How we see the world may be influenced by what other people are looking at, according to a new study.
The UNSW School of Psychology has found we take cues from other people when determining what we are seeing.
The research could be used to help people with social difficulties, those with autism spectrum disorder or schizophrenia.
The experiment created used a video of balls appearing to bounce off a person's face to demonstrate how what others look at 'tricks' our brain into seeing how they see the world.
First, in the video you see two balls, or dots, moving around the screen. But when the balls reach the middle of the screen, they appear to either bounce off each other or move through each other; depending on how the face moves.
Dr Colin Palmer told HuffPost Australia the video teaches us how incredibly sophisticated the brain is.
"What's striking is the brain seems to be drawing on social information; information we get from other people. And it really affects what we see," Dr Palmer said.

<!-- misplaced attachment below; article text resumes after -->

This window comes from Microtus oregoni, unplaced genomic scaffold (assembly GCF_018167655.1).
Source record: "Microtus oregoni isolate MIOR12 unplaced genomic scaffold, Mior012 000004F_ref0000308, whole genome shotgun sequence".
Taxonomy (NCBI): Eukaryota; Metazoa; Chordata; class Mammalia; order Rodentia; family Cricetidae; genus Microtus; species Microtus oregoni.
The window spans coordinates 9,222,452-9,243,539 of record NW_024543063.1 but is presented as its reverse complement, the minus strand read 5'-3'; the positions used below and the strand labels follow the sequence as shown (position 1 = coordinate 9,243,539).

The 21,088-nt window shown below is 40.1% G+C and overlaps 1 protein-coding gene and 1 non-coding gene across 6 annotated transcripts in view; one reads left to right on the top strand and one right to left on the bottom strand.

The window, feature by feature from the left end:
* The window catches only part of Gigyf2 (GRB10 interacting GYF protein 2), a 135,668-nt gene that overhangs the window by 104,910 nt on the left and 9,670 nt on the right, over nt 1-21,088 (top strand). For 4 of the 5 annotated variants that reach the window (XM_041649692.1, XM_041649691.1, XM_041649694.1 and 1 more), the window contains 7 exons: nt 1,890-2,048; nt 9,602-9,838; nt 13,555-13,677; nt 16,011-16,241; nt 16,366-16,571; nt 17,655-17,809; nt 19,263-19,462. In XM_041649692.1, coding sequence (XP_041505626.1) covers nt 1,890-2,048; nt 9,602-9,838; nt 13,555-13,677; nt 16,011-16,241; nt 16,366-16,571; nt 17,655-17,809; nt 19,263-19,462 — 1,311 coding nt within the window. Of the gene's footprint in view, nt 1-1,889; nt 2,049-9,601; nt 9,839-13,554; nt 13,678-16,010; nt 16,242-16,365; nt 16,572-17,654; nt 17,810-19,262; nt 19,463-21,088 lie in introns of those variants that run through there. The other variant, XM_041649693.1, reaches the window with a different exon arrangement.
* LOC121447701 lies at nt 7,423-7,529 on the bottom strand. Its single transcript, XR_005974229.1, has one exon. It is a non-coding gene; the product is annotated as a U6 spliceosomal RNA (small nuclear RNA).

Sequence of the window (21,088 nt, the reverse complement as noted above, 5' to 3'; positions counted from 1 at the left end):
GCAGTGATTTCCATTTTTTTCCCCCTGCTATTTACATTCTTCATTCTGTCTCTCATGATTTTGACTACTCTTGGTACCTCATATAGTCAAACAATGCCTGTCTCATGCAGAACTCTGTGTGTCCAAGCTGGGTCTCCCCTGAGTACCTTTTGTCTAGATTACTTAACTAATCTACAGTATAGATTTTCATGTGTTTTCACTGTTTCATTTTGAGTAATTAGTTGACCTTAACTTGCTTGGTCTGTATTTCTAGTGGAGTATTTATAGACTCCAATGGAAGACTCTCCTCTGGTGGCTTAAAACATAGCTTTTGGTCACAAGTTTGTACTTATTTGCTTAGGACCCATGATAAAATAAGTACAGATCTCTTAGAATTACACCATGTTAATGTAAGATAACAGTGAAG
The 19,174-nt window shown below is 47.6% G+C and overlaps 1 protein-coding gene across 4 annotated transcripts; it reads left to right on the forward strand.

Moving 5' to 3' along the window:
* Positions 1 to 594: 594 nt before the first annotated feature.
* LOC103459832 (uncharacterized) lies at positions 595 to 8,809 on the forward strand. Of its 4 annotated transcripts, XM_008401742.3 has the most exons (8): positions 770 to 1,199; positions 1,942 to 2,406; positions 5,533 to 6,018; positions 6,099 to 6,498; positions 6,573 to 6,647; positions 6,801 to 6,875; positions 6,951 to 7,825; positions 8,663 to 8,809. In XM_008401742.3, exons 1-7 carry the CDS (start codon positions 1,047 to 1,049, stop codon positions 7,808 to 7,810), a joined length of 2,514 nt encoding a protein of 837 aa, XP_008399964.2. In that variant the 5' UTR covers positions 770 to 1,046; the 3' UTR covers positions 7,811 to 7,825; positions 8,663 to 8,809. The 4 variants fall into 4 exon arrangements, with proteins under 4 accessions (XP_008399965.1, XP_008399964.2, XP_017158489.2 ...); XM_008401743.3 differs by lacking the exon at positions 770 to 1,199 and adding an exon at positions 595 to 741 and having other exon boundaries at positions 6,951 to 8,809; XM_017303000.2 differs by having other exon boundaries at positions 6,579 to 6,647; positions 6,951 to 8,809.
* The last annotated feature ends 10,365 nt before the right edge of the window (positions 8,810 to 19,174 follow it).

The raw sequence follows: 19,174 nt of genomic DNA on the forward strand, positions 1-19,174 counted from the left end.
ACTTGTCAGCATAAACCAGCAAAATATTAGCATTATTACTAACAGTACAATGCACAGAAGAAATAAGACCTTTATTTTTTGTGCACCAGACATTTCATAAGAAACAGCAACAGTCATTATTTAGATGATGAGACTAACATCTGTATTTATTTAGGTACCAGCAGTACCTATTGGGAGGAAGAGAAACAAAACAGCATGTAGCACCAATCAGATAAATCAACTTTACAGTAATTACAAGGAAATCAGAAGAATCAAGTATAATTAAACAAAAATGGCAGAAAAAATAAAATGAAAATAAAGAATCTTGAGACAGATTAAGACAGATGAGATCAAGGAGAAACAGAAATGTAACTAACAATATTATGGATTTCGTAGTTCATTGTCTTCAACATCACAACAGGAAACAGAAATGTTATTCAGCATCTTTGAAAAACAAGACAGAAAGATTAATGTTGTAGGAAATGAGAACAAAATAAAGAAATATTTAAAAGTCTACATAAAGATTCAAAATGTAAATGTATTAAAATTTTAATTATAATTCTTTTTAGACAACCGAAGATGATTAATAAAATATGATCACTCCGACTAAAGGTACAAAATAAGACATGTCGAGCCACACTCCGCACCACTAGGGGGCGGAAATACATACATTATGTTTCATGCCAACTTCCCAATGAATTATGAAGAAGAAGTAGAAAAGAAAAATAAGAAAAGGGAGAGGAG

"We see the dots moving through each other but when the animated face looks at the dots, they seem to bounce off each other when we see the person tracking the objects in that way."
For most people, whether the dots bounce or move past each other depends on how the face moves. In other words, what you see is the same as what the animated face sees.
"We studied what people see when watching animations like this, and found that other people's behaviour can affect how we see objects interact, like in the video, as well as how far away things appear to be and how they move," Dr Palmer said.
To understand why this happens, we need to consider how our visual experience of the world is produced in the brain.
"The brain draws on different sources of information to produce this picture of the world. in the video, how we see the dots moving depends on where the face is looking. This shows that our brains are using other people's gaze as another cue to what is happening around us."
The UNSW research focuses on how the brain processes visual information about other people's faces. Dr Palmer said it's a way to understand how we exploit this information for social functions.
"It's also about how differences in the way the brain deals with sensory information contribute to social difficulties in conditions like autism spectrum disorder and schizophrenia," Dr Palmer said.
ALSO ON HUFFPOST AUSTRALIA